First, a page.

Usually, they will position themselves at or close to the tip of a structure, whether it be a leaf, twig, bracken, grass or rush stem. Ticks can be found on vegetation from a few centimetres to almost 2 metres above ground level. When no hosts are nearby, ticks can assume a resting or quiescent position with front legs folded.
In the event of ticks becoming dehydrated, they will move downward into the moist vegetation mat to replenish their bodily water content, before climbing vertically once more.
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Who’s At Risk And Where Are Ticks Found
The risk of getting Lyme disease is higher:
- for people who spend time in woodland or moorland areas
- from March to October because more people take part in outdoor activities
Ticks are found throughout the UK and in other parts of Europe and North America. There are a high number of ticks in the Scottish Highlands.
It’s thought only a small proportion of ticks carry the bacteria that cause Lyme disease. Being bitten doesn’t mean you’ll definitely be infected. However, it’s important to be aware of the risk and speak to a GP if you start to feel unwell.
Who Is At Risk For Lyme Disease
Anyone can get a tick bite. But people who spend lots of time outdoors in wooded, grassy areas are at a higher risk. This includes campers, hikers, and people who work in gardens and parks.
Most tick bites happen in the summer months when ticks are most active and people spend more time outdoors. But you can get bitten in the warmer months of early fall, or even late winter if temperatures are unusually high. And if there is a mild winter, ticks may come out earlier than usual.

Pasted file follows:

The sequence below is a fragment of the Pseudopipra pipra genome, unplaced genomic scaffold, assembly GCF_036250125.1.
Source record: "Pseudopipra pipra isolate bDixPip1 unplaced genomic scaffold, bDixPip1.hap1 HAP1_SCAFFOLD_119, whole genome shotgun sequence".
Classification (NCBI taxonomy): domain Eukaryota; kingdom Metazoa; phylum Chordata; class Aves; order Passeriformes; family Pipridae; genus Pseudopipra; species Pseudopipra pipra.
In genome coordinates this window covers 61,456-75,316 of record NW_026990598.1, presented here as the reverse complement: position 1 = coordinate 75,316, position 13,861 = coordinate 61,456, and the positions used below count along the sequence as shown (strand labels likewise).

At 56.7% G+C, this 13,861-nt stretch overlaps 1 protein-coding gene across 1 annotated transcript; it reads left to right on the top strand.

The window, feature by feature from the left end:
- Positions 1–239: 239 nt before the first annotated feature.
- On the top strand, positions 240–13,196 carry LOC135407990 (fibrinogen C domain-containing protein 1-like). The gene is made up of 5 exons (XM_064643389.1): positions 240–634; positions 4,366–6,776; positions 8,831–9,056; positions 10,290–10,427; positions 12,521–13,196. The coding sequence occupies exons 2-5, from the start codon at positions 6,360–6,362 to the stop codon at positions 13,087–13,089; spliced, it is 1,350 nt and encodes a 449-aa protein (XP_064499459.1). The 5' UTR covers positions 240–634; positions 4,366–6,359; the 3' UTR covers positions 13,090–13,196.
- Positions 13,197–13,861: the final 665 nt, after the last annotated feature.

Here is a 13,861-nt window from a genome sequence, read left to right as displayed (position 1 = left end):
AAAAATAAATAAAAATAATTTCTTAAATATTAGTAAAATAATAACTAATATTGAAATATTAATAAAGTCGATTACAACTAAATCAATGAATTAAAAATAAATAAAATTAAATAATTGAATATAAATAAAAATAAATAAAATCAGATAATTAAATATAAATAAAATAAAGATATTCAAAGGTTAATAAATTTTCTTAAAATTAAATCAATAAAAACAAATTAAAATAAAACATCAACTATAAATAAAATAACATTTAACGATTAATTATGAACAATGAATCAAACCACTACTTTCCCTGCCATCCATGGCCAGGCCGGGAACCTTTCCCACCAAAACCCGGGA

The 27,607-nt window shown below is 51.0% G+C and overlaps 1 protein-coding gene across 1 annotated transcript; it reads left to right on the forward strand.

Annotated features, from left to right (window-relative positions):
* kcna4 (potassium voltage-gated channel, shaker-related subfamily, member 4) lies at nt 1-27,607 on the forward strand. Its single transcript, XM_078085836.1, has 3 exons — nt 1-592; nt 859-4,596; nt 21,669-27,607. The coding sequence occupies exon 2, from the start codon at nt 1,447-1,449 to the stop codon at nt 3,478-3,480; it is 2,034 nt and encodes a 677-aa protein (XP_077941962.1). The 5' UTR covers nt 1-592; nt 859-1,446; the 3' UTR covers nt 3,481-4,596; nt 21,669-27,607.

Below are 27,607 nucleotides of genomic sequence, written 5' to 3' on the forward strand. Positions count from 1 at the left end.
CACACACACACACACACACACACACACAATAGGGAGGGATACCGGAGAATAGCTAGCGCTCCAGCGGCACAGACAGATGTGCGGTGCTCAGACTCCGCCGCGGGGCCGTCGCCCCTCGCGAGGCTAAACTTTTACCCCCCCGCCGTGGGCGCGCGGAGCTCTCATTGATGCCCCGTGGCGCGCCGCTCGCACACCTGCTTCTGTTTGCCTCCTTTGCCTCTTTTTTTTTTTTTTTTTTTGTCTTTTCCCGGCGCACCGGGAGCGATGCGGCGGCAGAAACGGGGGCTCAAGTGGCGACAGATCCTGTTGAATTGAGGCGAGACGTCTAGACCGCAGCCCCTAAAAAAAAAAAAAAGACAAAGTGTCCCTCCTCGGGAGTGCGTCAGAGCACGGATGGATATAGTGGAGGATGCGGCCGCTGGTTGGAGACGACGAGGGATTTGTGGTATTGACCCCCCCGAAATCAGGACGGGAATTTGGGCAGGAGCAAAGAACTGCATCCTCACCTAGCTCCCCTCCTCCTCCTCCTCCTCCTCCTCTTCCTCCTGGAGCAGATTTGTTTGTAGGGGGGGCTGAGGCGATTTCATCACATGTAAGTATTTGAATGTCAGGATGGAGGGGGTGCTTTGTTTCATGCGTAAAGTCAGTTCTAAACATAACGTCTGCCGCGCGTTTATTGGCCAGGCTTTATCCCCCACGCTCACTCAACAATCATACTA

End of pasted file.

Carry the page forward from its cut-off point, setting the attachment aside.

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How Can I Prevent Tick Bites
The best way to beat Lyme disease is to avoid the ticks that spread it. Ticks cannot jump or fly, and must wait for a passing animal to grab hold of. They live in areas with tall grass and bushes, and where there are thick layers of plant debris. They do not survive well on well trimmed lawns where the sun will quickly dry them out.
Keep your bushes well trimmed and your lawn free of garden debris. When walking in areas with tall grass or brush, it is important to cover arms and legs with long shirt sleeves and long pants, and to tuck pant cuffs into socks to deny ticks entrance.
Insecticide sprays such as permethrin can be used on clothing before outdoor activities. One application will last in fabric for several months. Insect repellent such as DEET or picaridin can be used on skin, and only last several hours at the most. Apply according to the directions on the package, and be careful not to get it in your eyes or mouth.
After coming in from the outdoors, it is important to look over your body and/or your childs body for ticks. This is best done in the shower or bath. Pay close attention to areas where the ticks may hide in the armpits, in the groin, in the belly button, and on the scalp and behind the ears.
Who Gets Lyme Disease And At What Time Of Year
Lyme disease is transmitted via the bite of infected ticks, which attach to any part of the body, but often to moist or hairy areas such as the groin, armpits, and scalp.
While everyone is susceptible to tick bites, campers, hikers, and people who work in gardens and other leafy outdoor venues are at the greatest risk of tick bites. As many a suburban gardener can attest, with the expansion of the suburbs and a push to conserve wooded areas, deer and mice populations are thriving, too, providing ample blood meals for ticks. For lyme disease to be transmitted, a tick needs to feed on the host for 24-48 hours.